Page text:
With early voting in less than two weeks and general election ballots to be cast on Aug. 7, a battle over three current Tennessee Supreme Court justices' jobs has reached Chattanooga after months of back-and-forth in Nashville.
Local attorneys led by Lee Davis have been meeting with influential local leaders to swing support to keep the three justices up for retention votes this year as Lt. Gov. Ron Ramsey and his backers have sought to push the justices out.
Davis has criticized what he calls a "very vocal minority" of conservatives backing Ramsey in efforts to oust justices Gary Wade, Cornelia Clark and Sharon Lee, all appointed to the court by former Democratic Gov. Phil Bredesen.
For the past few months Ramsey and supporters have reached out to local media, held hearings and openly criticized the justices, calling for their ouster. The three justices have not taken the attack silently and have been campaigning across the state. Supporters have raised at least $600,000 for what would otherwise be a quiet, low-dollar judicial retention vote.
"What we try to do is get out to the civic-minded voters what the truthful record of these justices is, then the vote will take care of itself," Davis said.
Ramsey and supporters have called the justices "liberal" and "anti-business." Others have lodged ethical complaints against the justices leading up to this retention vote.
State Sen. Todd Gardenhire, R-Chattanooga, has focused on Wade for removal after what he termed "hypocritical" conduct revealed in a recent legislative hearing.
Gardenhire said that the hearing showed Wade had conducted a "phone campaign" on behalf of other appellate judges who were up for retention when ethical rules prohibit such communication.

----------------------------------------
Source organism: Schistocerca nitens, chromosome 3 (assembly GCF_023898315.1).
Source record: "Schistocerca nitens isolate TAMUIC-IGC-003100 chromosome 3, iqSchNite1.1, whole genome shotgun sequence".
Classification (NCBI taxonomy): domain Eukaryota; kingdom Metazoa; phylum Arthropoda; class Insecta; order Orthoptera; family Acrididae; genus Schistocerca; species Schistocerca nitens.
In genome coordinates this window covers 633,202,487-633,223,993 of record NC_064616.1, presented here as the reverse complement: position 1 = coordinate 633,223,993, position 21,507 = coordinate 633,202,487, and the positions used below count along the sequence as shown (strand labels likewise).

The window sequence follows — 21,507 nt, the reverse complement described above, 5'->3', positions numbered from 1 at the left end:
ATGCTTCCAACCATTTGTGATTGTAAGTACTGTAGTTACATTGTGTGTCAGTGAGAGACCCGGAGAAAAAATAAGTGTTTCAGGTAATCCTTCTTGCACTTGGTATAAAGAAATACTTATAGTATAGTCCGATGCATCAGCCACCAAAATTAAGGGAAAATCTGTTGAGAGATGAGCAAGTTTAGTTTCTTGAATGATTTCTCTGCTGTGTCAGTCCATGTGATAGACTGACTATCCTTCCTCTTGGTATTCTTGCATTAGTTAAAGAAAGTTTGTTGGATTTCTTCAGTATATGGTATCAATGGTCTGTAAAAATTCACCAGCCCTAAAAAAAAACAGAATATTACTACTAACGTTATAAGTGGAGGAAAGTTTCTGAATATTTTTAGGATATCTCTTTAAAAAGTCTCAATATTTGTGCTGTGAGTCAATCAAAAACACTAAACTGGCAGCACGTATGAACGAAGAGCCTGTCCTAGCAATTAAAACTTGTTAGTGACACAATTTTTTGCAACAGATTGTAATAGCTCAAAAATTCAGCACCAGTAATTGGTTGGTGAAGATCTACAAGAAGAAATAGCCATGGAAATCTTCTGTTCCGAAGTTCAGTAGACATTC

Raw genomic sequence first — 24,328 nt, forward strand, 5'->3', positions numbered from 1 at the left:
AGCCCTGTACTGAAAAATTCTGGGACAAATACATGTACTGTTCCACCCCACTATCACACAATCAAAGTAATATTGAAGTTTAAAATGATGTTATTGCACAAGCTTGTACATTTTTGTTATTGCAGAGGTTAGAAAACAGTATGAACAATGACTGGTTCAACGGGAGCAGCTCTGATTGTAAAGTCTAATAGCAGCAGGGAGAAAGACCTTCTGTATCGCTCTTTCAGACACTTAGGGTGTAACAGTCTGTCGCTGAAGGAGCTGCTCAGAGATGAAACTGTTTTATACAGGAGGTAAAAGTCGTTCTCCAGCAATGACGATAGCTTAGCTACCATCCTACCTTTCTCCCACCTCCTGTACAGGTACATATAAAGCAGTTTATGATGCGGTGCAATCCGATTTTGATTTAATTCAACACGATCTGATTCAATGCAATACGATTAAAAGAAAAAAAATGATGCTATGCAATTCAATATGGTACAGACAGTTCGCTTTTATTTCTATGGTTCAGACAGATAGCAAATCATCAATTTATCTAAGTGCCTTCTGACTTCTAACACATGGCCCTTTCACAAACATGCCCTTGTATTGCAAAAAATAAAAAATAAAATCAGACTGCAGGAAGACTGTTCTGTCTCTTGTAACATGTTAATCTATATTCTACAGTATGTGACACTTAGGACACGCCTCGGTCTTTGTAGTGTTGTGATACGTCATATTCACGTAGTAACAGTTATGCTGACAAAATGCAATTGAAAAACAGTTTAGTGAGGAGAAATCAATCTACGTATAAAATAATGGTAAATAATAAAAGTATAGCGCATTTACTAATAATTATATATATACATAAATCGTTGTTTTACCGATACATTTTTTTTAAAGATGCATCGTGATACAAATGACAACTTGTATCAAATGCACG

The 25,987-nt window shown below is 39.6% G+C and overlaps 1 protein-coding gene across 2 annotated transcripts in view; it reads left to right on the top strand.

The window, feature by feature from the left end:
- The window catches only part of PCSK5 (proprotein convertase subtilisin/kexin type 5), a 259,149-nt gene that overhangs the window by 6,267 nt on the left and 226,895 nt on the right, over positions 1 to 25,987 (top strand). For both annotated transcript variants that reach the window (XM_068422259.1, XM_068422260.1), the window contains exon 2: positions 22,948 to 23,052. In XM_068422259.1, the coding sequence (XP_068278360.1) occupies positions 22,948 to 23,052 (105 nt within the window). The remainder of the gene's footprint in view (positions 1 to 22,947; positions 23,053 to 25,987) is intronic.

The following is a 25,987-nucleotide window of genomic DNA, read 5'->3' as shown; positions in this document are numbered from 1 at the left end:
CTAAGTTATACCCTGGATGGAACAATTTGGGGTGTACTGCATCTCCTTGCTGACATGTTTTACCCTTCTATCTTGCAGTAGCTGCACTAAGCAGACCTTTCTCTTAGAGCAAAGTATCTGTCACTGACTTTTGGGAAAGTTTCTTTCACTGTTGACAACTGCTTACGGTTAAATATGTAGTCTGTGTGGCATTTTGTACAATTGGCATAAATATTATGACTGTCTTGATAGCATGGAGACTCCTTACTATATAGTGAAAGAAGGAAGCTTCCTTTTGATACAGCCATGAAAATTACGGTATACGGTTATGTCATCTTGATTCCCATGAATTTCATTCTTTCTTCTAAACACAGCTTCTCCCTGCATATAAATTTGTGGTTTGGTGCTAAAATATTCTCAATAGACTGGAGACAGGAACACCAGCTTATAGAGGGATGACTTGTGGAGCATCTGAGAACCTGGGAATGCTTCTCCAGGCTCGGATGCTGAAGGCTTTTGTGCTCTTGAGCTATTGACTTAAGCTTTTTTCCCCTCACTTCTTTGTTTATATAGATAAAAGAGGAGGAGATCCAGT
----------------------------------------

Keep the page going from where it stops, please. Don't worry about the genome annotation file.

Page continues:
Wade said in a recent interview that he spoke well of colleagues whose work he reviews as a justice and that accusations of any ethical violations are unfounded.
Davis points to bipartisan efforts to support the justices.
Former Tennessee Supreme Court Chief Justice William M. "Mickey" Barker, a local supporter, recently issued his own statement:
"Although I am a Republican, there is no place for partisan politics in our Courts," he wrote. "I know and have served with Justices Connie Clark, Sharon Lee, and Chief Justice Gary Wade. All of them have solid records of upholding our constitution, protecting personal liberties, and enforcing the law fairly and impartially. I recommend that they each be retained in office."
Chattanooga Tea Party leader Mark West said this past week that efforts have begun by local conservatives against the justices.
"You've got some guys that need to go," West said. "We're strongly in support of replacing these justices."
West cited rulings on death penalty cases and medical malpractice caps specifically as decisions he thought were out of step with Tennesseans' values.
But it is exactly the concern over popular opinion within judicial campaigns that concerns some of the justices' supporters.
"Tennessee needs judges who are independent, objective and not beholden to anybody. For partisan politics to be injected into selection of appellate judges would be very sad," said local attorney T. Maxfield Bahner. "We all want judges who are objective and independent. Justice wears no party label. Party affiliation is irrelevant to the decisions appellate judges must make."
Contact staff writer Todd South at firstname.lastname@example.org or 423-757-6347. Follow him on Twitter @tsouthCTFP.
Todd South covers courts, poverty, technology, military and veterans for the Times Free Press. He has worked at the paper since 2008 and previously covered crime and safety in Southeast Tennessee and North Georgia. Todd’s hometown is Dodge City, Kan. He served five years in the U.S. Marine Corps and deployed to Iraq before returning to school for his journalism degree from the University of Georgia. Todd previously worked at the Anniston (Ala.) Star. Contact ...